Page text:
Man Sues InfoWars for Spreading Rumour He Was the Parkland Shooter
Marcel Fontaine has been repeatedly harassed after the notorious conspiracy site ran a photo linking him to the mass shooter, the lawsuit says.
Alex Jones in 2013. Photo by Oli Scarff/Getty
Within hours of the mass shooting at Parkland’s Stoneman Douglas High School, online trolls seized on the tragedy and waves of misinformation poured out of anonymous threads on 4chan and fake news sites. Naturally, some of these false narratives claimed the shooter was a Muslim, a DACA recipient, or a communist.
One photo that made the rounds on 4chan was of 24-year-old Massachusetts resident Marcel Fontaine. In the photo, which according to Snopes was pulled from an old 4chan thread making fun of liberals and communists, Fontaine is wearing a “Communist Party” T-shirt that features several communist leaders dancing and drinking (get it?). A fake “Laguna Beach Antifa” Twitter account referred to the shirt as an “Antifa shirt” in a tweet that was shared more than 3,000 times before the account was suspended.
But the photo's popularity was also helped out by Infowars writer Kit Daniels. In an article originally titled “Reported Florida Shooter Dressed as Communist, Supported ISIS,” Daniels included the photo of Fontaine and described the picture as being sourced from a “Japanese cartoon image board.” Although the article was later updated by InfoWars to remove the photo, the original version was reposted verbatim by other, even less reputable right-wing blogs and news sites, which still feature Fontaine.
But Fontaine is now suing InfoWars, its publisher Alex Jones, and Daniels for defamation, seeking damages in excess of $1 million. Although Fontaine declined a direct interview, I spoke with his attorney, Mark Bankston, who told me that more than a month after the shooting, even after the photo has been repeatedly debunked, Fontaine continues to be harassed and threatened by an InfoWars audience that has been taught to disregard all mainstream sources of information as “fake news.”
Not only is the 24-year-old still regularly receiving a large volume of harassing messages, but he has also been the subject of conspiracy theories about the Parkland shooting being a false flag attack, and some have even accused him of being a second shooter. Bankston added that Fontaine is terrified of being caught up in a similar situation to the Comet Ping-Pong pizzeria case, where a deranged man fired a gun after Jones and InfoWars promoted the “Pizzagate” pedophile ring conspiracy theory. (Jones later apologized for his role in spreading the misinformation.)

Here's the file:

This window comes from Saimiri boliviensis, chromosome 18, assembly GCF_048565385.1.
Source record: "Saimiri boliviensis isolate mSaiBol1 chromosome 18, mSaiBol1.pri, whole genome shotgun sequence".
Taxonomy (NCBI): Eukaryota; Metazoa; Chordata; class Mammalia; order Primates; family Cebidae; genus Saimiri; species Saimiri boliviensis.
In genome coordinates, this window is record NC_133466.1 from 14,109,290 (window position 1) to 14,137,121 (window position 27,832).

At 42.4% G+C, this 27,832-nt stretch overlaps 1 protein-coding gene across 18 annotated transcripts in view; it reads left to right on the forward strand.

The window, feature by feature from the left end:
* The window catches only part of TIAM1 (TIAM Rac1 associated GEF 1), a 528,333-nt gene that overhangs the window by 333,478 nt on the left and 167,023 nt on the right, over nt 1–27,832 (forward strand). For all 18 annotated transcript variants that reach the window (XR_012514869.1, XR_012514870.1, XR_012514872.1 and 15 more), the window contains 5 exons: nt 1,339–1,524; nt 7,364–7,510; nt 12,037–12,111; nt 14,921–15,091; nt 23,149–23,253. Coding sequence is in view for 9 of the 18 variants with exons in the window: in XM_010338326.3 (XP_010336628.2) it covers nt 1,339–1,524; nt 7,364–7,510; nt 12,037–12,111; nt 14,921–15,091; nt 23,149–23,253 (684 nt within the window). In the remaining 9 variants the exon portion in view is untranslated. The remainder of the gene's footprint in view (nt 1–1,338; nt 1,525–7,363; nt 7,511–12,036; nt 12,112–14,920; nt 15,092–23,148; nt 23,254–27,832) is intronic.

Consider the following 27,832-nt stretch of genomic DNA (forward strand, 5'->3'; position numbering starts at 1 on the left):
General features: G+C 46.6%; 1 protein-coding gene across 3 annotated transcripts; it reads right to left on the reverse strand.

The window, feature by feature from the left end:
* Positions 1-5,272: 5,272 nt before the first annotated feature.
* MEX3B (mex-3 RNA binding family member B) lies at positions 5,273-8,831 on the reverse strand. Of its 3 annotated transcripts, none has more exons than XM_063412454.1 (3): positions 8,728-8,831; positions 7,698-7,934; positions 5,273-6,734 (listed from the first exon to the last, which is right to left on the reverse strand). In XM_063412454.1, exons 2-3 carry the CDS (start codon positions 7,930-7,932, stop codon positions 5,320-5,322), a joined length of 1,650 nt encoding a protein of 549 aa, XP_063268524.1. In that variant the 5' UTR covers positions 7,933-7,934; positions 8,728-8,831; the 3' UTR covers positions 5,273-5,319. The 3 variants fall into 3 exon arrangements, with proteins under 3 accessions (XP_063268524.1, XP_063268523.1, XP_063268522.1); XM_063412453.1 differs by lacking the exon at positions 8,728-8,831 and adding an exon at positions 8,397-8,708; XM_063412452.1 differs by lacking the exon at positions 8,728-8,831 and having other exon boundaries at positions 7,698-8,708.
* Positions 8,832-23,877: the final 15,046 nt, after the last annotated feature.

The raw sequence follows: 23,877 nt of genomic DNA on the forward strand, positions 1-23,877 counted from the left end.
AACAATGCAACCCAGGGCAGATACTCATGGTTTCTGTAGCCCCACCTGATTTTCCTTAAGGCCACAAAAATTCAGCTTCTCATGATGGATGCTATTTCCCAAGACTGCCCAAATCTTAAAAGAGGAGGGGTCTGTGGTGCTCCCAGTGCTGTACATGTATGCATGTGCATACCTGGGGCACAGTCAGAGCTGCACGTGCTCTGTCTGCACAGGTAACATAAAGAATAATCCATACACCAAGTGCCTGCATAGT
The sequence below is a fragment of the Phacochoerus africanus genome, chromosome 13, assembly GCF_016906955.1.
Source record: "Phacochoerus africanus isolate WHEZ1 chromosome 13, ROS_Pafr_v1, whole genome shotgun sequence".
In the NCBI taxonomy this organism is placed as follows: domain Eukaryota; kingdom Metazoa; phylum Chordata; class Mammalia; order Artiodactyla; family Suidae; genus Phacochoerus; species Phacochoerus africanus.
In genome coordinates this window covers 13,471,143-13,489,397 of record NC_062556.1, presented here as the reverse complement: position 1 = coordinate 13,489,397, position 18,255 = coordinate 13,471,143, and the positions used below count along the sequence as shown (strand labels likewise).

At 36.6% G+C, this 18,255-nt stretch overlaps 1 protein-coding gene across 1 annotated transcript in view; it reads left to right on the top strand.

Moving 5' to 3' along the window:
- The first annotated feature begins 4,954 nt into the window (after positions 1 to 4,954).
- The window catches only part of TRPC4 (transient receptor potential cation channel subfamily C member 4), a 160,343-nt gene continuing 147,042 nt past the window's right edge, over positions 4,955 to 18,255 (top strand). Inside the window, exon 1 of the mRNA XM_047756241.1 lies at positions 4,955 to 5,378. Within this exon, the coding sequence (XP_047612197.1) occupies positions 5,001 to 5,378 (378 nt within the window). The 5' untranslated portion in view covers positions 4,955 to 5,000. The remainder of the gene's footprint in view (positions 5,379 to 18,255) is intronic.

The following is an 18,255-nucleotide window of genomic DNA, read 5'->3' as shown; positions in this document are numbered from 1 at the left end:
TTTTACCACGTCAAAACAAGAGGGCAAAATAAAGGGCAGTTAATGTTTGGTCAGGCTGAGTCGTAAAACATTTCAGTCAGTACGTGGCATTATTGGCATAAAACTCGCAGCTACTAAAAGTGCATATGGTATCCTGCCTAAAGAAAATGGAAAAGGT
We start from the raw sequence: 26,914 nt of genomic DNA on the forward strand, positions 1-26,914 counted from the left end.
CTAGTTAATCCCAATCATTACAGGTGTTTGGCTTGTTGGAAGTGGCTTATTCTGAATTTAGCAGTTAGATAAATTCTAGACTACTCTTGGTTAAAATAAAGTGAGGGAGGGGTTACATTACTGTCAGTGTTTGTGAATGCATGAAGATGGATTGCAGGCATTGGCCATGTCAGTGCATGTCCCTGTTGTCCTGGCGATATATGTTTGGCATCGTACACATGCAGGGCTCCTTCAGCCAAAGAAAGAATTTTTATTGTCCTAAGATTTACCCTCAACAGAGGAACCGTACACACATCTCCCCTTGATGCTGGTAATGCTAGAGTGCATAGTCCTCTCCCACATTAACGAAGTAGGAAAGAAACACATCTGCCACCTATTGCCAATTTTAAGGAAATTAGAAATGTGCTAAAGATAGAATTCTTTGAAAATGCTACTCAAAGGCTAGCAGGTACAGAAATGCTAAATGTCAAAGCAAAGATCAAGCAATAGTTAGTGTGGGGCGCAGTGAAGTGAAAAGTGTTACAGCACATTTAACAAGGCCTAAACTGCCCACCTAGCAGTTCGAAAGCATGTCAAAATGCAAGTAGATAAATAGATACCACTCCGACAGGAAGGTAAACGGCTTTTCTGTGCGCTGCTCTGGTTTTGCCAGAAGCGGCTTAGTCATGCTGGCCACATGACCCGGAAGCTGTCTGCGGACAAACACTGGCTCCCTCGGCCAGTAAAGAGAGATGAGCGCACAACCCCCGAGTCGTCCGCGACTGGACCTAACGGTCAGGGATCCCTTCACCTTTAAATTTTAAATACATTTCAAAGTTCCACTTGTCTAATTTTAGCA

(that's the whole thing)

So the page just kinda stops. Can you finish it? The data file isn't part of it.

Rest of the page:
Neither Jones nor InfoWars responded to my request for comment.
Fontaine's lawyer also noted that the attention from InfoWars labeling him as a “communist” has led to public death threats, with one Twitter user writing in reference to Fontaine that “the only good red is a dead red.”
In a petition filed Monday, Fontaine’s lawyers argue that this form of malicious defamation is a regular occurrence at InfoWars, which has a habit of reporting defamatory conspiracy theories. The petition cites comments by Jones about not only Comet Ping Pong but also the Sandy Hook massacre, the Las Vegas mass shooting, and yogurt maker Chobani—which Jones said was “importing migrant rapists,” a comment he later apologized for after the company sued.
According to Fontaine’s lawyer, this case falls into a slightly different category of defamation. “There are two different standards of defamation depending on whether the person who has been defamed can be reasonably defined as a public figure, or even a limited purpose public figure,” he told me.
This distinction stems from a 1964 court case, New York Times Co. v. Sullivan, where it was ruled that in order for published information about a public figure to be considered libelous or defamatory, it must be made with “'actual malice'—that is, with knowledge that it was false or with reckless disregard of whether it was false or not,” according to the 1964 decision. And proving malice is more difficult than proving simply that something isn’t true.
But Fontaine is not a public figure by any stretch of the imagination, therefore the recklessness with which his client’s photograph was used is a clear case of defamation, his lawyer argues.
Whatever the outcome of the case, it's by now obvious that the internet allows conspiracies and other misinformation to spread much more quickly than they used to. And many of the parties responsible for falsehoods are anonymous Twitter and 4chan users, who aren’t as easy to sue as a site like Infowars. Jones can apologize for the blatant untruths InfoWars has published, but that doesn’t mean readers stop believing in them. Fontaine might win the lawsuit or at least settle with Jones, as Chobani did last year. But will that stop similar claims from circulating next time there’s a mass shooting?
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This article originally appeared on VICE US.